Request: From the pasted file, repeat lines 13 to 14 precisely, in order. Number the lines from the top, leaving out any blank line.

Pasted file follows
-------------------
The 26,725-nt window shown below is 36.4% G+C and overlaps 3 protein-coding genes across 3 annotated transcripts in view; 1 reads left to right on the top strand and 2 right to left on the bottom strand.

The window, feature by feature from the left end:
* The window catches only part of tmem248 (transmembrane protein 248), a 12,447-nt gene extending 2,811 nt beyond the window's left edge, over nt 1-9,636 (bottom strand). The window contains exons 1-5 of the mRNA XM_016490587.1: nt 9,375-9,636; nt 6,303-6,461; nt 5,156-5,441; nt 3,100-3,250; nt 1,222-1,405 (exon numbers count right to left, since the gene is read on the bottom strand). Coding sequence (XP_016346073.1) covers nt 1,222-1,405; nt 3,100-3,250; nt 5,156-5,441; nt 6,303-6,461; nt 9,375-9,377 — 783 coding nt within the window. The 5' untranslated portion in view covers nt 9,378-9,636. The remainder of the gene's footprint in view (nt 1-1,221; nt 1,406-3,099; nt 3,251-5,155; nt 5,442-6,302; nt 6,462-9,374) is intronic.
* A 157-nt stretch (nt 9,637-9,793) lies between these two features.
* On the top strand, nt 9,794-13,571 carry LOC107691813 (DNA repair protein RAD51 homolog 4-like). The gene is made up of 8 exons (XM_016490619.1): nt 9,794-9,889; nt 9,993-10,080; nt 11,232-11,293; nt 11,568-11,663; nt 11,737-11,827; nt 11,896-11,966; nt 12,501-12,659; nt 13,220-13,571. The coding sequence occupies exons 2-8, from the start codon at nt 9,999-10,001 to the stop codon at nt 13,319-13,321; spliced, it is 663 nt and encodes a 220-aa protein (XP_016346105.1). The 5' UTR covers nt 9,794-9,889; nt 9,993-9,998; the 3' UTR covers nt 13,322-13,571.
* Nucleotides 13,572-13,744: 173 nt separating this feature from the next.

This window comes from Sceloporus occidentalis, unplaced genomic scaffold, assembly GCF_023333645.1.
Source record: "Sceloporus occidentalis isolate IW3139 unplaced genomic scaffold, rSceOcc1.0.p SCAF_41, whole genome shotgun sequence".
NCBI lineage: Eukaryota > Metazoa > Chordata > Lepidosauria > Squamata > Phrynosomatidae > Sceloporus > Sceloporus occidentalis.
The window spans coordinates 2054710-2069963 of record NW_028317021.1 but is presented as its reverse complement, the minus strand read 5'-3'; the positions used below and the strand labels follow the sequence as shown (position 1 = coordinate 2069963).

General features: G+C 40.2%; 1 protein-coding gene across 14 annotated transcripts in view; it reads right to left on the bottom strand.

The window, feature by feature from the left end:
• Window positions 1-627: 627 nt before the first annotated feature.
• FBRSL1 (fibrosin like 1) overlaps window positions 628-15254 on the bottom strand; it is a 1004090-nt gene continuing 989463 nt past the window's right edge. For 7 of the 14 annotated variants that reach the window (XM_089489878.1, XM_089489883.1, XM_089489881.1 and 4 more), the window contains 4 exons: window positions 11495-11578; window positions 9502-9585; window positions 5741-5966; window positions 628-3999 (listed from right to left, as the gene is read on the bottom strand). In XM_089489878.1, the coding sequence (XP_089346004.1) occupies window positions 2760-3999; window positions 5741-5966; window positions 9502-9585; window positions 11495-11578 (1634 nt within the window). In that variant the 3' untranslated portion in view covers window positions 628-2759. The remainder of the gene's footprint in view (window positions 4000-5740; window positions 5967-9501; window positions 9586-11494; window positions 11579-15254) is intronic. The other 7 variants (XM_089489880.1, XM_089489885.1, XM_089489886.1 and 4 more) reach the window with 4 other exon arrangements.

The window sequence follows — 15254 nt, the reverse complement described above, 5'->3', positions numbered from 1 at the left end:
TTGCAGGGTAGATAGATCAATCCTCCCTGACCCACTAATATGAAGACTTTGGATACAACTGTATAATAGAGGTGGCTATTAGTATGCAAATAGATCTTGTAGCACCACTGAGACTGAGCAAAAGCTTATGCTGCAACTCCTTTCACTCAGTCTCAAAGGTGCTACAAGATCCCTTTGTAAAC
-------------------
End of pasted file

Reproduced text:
• Window positions 1-627: 627 nt before the first annotated feature.
• FBRSL1 (fibrosin like 1) overlaps window positions 628-15254 on the bottom strand; it is a 1004090-nt gene continuing 989463 nt past the window's right edge. For 7 of the 14 annotated variants that reach the window (XM_089489878.1, XM_089489883.1, XM_089489881.1 and 4 more), the window contains 4 exons: window positions 11495-11578; window positions 9502-9585; window positions 5741-5966; window positions 628-3999 (listed from right to left, as the gene is read on the bottom strand). In XM_089489878.1, the coding sequence (XP_089346004.1) occupies window positions 2760-3999; window positions 5741-5966; window positions 9502-9585; window positions 11495-11578 (1634 nt within the window). In that variant the 3' untranslated portion in view covers window positions 628-2759. The remainder of the gene's footprint in view (window positions 4000-5740; window positions 5967-9501; window positions 9586-11494; window positions 11579-15254) is intronic. The other 7 variants (XM_089489880.1, XM_089489885.1, XM_089489886.1 and 4 more) reach the window with 4 other exon arrangements.